A common question from early-stage restaurant companies is this: “When is the right time to franchise?” There is no set answer to this question, but many concepts franchise before their time and before they have some of the fundamentals worked out. It’s not enough to have a great concept that people express initial interest in becoming franchisees of. Here are some guidelines that I believe are key to determining the time to franchise.
Uniqueness: In the restaurant world, it’s important that any concept you are looking at franchising has unique qualities. We’ve all heard numerous times, “I have the best hamburger in the world” or “People love my coffee.” And while that may be true, the key element is the consumer has to want to try and become a regular user of your concept. Chick-fil-A was unique when it began franchising. When Subway started, there were similar concepts, but it had a unique way of involving the customer in personalizing their sandwiches.
Technology: In today’s world, a concept must be technology-centric. Ordering, scheduling, etc., all have to be easy for the consumer and employees. Technology is a necessity for restaurant operations, but also can be used as a key marketing tool.
Labor: This may be No. 1 for a successful franchise structure. Your concept must be designed for the shortage and cost of labor. Also, your labor model should emphasize cross training and flexible scheduling.
Supply chain: Establishing a reliable supply chain early on is vital. Items like protein costs, supplies, equipment and on-going costs need to be clearly addressed. If you’re a chicken concept, you need to know that you will have access to an on-going supply of chicken even when there’s a shortage. Also, pricing needs to allow for cost increases.
Unit economics: The concept itself has to have strong profitability, and that means profitability after the payment of franchise fees and advertising, not prior to those components. I like to see store-level profitability in the 15% range after royalties, and some reasonable overhead. When you are seeking franchisees, particularly among the experienced larger operator group, the first thing they will ask is to see the unit economics. And you can’t just show one store with strong unit economics, it needs to be multiple stores. A critical mass of stores overtime is necessary to prove out these unit economics. I used to say a concept needs to have a minimum of 10 stores before franchising, but with the Internet and social media that’s not as crucial. But it’s still important to have that critical mass with proven economics.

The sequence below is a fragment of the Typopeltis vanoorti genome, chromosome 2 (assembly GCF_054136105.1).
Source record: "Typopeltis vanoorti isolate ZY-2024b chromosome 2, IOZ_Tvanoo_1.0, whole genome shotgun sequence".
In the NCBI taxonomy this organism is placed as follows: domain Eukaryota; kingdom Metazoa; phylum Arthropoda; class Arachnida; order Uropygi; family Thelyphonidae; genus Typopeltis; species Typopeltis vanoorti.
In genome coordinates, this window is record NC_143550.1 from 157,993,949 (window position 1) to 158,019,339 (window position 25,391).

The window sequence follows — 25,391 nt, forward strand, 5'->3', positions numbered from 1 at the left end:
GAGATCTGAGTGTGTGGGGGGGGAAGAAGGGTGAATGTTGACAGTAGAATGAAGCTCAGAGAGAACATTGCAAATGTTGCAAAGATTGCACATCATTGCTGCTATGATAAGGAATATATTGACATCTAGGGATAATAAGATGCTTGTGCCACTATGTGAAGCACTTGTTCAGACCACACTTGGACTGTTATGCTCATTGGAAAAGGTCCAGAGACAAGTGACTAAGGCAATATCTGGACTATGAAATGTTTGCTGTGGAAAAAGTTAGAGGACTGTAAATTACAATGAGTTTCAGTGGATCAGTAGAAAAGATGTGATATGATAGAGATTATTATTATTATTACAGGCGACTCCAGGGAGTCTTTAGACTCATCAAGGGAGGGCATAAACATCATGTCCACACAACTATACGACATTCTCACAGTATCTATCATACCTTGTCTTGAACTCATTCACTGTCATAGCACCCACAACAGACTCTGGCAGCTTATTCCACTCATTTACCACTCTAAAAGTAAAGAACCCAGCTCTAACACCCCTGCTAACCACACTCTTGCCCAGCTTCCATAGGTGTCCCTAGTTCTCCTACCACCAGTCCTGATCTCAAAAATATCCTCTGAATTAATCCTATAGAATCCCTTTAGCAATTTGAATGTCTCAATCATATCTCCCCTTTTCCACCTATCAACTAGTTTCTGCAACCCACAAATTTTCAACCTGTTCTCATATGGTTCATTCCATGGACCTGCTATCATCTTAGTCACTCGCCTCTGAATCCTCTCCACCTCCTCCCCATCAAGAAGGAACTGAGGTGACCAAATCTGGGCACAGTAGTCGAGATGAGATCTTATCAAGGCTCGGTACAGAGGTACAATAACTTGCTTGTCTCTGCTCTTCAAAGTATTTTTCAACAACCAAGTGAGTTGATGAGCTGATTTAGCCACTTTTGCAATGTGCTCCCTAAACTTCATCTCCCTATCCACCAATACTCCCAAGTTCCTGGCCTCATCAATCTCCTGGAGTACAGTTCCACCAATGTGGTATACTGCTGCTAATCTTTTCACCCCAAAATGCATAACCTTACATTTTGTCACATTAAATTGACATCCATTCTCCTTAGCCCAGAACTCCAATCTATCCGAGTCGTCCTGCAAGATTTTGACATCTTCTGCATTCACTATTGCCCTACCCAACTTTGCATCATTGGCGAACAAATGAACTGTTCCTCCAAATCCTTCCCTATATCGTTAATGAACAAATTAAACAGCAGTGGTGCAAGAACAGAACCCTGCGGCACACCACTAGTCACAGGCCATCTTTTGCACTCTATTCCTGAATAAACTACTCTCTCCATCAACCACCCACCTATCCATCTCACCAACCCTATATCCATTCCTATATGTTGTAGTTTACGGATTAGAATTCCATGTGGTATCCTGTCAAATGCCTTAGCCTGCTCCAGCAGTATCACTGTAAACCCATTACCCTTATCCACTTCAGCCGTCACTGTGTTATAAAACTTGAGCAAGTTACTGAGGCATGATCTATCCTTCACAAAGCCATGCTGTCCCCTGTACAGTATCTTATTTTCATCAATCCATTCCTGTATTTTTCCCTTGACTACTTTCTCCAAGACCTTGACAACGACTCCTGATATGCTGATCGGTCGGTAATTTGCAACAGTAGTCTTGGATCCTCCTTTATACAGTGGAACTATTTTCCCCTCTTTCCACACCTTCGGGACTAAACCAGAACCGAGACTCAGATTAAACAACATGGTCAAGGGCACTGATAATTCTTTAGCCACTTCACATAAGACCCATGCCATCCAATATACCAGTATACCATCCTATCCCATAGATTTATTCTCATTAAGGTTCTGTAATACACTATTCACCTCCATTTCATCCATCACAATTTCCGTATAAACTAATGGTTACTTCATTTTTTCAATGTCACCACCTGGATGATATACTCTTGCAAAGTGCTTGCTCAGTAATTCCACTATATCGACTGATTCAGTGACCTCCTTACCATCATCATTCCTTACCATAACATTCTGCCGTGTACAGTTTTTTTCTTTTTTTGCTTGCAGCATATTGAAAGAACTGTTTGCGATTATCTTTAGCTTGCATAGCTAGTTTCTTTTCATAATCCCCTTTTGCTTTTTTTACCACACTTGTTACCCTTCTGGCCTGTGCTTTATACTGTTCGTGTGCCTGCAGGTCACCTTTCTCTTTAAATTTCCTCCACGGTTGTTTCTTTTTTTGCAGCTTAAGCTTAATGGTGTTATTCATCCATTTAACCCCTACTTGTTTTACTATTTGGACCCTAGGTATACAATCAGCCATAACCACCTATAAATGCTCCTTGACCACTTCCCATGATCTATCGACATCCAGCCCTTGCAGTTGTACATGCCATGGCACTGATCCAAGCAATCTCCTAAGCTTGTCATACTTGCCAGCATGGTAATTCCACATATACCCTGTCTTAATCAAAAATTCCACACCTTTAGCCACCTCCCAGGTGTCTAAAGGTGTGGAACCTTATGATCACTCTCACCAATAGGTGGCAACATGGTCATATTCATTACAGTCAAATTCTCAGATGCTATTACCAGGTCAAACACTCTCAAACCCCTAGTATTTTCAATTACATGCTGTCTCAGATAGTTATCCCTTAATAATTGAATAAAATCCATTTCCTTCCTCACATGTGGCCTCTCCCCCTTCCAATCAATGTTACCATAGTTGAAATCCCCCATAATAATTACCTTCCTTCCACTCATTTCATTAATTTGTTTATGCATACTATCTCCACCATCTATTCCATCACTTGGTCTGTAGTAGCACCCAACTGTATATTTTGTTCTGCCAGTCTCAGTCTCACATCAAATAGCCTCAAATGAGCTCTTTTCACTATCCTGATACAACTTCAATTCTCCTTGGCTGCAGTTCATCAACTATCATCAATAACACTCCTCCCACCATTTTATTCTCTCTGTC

Investment to sales: The investment in your franchise needs to be in line with the sales level and profitability. I like to see three times sales to investment, which means that if the store costs $500,000 to open, and assuming reasonable rent, you should have sales of three times the investment. Concepts like major QSRs have historically had sales more like 1:1 or at best 2:1, but in today’s world 3:1 is preferable.
Broad consumer appeal: Demographics are changing and you need to prove that your concept can attract a wide variety of customers, maybe not in every part of the country but in a large enough area that has real expansion capabilities.
Availability of sites: To expand, your concept needs readily available sites. If it only works, for instance, in downtown office buildings, that could be a problem. Make sure you have enough available sites with affordable rents that you can offer reasonable development rights to the franchisee.
Adaptability: I like to see concepts that can adapt to various sites and demographics. Another plus is to have multiple revenue sources, such as drive-thru, take-out, licensing of your name and retail. The more revenue sources that are reasonable and doable, the more effective franchisees will be in operating their stores with a greater latitude to withstand downturns in the economy and major issues like a pandemic.
Ease in operation: Before franchising, systems need to streamlined so they can be operated by a proficient franchisee. Your concept can’t be so complex that a potential franchisee needs to have unique skills, particularly high-end culinary skills.
Franchising is alive and well, particularly in light of business owners wanting to control and their own destiny. It’s always been a unique way to become an entrepreneur or to expand your existing business. The secret to success is to have a proven concept with the strong economics and addressing all the attributes provided above.
From the July 2022 issue of Restaurant Finance Monitor